Mumbai: Markets fell as much as 3.1% on Monday on market talk the government is reviewing a tax treaty with Mauritius, triggering jitters foreign inflows could take a hit.
A large proportion foreign investment in the stock market comes through companies registered in the Indian Ocean island and are exempted from tax in India under a Double Taxation Avoidance Agreement with Mauritius.
The two countries are expected to review the treaty soon, a source in the finance ministry said, but declined to elaborate on the time-frame.
Following a series of corruption scandals in high places the government has come under intense pressure to plug loopholes from tax-havens.
Overseas funds hold more than $100 billion of Indian shares, accumulated since India opened the door to foreign institutional investors in 1992, data from the Securities and Exchange Board of India showed.
“The treaty with Mauritius is being renegotiated. But it is too premature to say all the foreign investments through Mauritius will get hampered,” said Siddharth Shah, head of funds practice group, Nishith Desai Associates.
Traders said the market talk could not have come at worse time with shares already reeling under rising interest rates and slowing growth.
The 30-share BSE index hit 17,314.38, its lowest since 11 February, before paring losses to 1.3% by 12:12pm, at 17,641.95. Twenty-seven components were in the red. The 50-share NSE index was down 1.9% at 5,266.65.
“The talk over Mauritius tax treaty is adding fuel to fire,” said Arun Kejriwal, director of research firm KRIS. “The news flow at large has been negative. The market is vulnerable.”
Foreign funds who are exempted from capital gains tax in India had sold shares worth about $330 million last week. There has been a net outflow for the year to date.
Network engineering services provider GTL nosedived 62.3% to 127.50 rupees, its lowest level since December 2006, while group firm GTL Infra slumped as much as 48.5% to a life-time low of Rs 15.25.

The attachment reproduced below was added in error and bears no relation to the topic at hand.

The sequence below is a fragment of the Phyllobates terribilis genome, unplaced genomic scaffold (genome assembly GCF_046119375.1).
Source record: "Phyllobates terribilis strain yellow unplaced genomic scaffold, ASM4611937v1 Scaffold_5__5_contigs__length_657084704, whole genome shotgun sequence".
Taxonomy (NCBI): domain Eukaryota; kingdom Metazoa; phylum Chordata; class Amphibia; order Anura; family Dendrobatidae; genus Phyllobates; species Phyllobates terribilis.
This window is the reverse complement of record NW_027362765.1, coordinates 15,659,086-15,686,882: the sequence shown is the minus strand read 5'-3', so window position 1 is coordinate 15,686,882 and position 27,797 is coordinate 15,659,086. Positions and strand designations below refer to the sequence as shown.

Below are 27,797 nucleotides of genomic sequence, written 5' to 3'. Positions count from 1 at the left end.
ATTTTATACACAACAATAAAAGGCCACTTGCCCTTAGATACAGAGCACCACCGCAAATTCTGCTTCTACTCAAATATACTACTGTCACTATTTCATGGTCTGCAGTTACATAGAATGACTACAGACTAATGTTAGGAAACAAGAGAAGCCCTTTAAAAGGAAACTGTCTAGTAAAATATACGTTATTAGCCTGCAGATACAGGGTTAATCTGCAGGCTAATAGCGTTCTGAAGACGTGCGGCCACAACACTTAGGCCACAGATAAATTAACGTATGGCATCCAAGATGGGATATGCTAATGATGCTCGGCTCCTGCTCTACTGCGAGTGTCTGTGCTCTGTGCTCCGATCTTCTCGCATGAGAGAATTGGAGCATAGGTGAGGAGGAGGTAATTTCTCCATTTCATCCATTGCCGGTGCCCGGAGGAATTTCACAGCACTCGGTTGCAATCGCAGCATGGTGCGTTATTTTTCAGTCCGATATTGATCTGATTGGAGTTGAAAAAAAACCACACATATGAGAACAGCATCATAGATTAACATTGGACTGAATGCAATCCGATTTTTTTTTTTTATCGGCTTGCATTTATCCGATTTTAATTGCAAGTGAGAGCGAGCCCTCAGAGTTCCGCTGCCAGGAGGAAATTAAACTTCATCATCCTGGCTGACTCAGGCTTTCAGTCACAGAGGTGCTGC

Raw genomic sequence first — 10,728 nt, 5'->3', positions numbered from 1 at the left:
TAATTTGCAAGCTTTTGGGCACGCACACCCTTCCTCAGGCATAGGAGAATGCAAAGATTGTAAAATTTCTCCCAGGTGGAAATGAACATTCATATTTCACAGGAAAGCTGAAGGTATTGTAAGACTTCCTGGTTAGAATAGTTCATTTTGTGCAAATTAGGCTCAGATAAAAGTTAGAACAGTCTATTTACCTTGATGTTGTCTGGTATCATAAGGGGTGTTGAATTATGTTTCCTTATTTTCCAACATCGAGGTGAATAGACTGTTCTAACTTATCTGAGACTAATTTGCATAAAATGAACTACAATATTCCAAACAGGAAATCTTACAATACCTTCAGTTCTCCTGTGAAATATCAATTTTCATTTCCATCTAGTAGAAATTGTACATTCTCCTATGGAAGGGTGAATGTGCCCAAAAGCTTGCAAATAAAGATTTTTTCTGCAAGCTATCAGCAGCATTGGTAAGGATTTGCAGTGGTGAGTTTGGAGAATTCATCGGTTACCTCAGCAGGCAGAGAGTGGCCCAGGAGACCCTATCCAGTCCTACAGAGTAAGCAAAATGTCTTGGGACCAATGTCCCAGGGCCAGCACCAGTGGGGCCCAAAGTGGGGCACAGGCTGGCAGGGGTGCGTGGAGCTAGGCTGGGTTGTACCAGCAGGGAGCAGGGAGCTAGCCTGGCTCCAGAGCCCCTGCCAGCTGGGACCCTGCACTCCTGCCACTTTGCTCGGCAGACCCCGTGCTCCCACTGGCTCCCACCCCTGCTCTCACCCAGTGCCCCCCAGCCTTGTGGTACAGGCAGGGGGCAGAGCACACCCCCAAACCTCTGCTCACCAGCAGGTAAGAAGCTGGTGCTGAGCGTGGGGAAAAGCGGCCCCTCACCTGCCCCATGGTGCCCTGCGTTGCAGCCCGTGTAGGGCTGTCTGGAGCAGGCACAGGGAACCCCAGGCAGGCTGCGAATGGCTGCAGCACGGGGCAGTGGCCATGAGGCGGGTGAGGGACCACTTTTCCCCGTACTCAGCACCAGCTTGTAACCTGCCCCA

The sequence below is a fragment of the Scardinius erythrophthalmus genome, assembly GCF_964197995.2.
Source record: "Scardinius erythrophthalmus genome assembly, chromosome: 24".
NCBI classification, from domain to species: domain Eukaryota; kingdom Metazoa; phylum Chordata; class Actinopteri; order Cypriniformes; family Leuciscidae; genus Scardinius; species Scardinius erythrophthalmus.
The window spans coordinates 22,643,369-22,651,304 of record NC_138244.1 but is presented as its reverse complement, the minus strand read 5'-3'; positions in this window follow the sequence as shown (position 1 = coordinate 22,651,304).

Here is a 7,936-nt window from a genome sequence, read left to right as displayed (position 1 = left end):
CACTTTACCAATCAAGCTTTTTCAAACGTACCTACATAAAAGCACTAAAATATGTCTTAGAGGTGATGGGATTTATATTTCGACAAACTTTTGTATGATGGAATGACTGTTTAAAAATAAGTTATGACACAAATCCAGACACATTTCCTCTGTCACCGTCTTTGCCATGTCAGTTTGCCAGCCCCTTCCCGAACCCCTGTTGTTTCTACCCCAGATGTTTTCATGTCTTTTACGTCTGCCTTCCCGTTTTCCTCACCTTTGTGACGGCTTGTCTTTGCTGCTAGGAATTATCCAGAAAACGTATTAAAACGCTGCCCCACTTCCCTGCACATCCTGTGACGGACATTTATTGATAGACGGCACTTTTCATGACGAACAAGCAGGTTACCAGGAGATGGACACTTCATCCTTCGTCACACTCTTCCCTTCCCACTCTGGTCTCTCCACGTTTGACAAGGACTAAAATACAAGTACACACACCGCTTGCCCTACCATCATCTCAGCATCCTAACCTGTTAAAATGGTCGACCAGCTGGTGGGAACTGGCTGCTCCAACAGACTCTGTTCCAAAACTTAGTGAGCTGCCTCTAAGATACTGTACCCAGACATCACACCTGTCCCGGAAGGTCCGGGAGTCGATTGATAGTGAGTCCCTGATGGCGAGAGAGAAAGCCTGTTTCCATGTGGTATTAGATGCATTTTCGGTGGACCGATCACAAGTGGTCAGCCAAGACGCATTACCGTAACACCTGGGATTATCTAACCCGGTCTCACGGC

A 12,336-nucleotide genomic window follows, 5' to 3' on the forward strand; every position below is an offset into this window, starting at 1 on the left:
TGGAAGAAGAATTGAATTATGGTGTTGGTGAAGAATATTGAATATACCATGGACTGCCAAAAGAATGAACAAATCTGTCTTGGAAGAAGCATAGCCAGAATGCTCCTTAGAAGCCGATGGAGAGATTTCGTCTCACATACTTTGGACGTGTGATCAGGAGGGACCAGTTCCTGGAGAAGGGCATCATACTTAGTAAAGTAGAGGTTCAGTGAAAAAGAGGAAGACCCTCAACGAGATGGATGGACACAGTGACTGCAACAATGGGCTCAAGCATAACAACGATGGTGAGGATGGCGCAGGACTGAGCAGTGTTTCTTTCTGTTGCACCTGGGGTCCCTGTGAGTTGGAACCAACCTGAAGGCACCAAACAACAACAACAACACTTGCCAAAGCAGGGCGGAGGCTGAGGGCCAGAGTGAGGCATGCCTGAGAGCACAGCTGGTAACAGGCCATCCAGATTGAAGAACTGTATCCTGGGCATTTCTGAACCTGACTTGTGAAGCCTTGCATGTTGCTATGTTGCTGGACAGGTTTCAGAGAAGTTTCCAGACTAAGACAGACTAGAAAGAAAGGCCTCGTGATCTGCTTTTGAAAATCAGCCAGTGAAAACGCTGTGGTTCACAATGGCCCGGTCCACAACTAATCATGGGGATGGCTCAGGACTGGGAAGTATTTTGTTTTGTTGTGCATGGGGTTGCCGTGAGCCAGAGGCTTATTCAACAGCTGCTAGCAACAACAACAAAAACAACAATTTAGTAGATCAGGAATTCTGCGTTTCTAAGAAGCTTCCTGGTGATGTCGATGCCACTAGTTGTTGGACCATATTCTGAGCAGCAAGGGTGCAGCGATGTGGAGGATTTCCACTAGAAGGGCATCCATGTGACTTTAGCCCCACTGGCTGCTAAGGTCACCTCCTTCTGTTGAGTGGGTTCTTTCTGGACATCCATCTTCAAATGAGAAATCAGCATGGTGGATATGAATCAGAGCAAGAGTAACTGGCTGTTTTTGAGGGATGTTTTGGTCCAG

Dealers said GTL shares plunged on speculation of a possible default in debt repayment. Company chairman Manoj Tirodkar told CNBC-TV18 he believes he has not defaulted and the fundamentals of business remain strong.
Mobile operator Reliance Communications and utility Reliance Infrastructure , controlled by billionaire Anil Ambani, slid 6.5 and 6.7% respectively after the Bombay Stock Exchange said they would be removed from the main index from 8 August.
The two companies will be replaced by state-run Coal India , the world’s largest coal miner, and drugmaker Sun Pharmaceutical Industries , which gained 2.3% and 2.1% respectively.
Around 452 million shares were dealt on the NSE, with losers overwhelming gainers in the ratio of 11:1
Bharti Airtel was up 1.9% at 387.90 rupees after data from an industry body showed the top mobile carrier signed up 2.45 million mobile subscribers in May, taking its total to 167.1 million.
Cadila Healthcare rose 0.7% to Rs 905.95 after K-V Pharmaceutical Co said it agreed to sell its generic business unit to the Indian drugmaker’s unit Zydus Pharmaceuticals for $60 million in cash.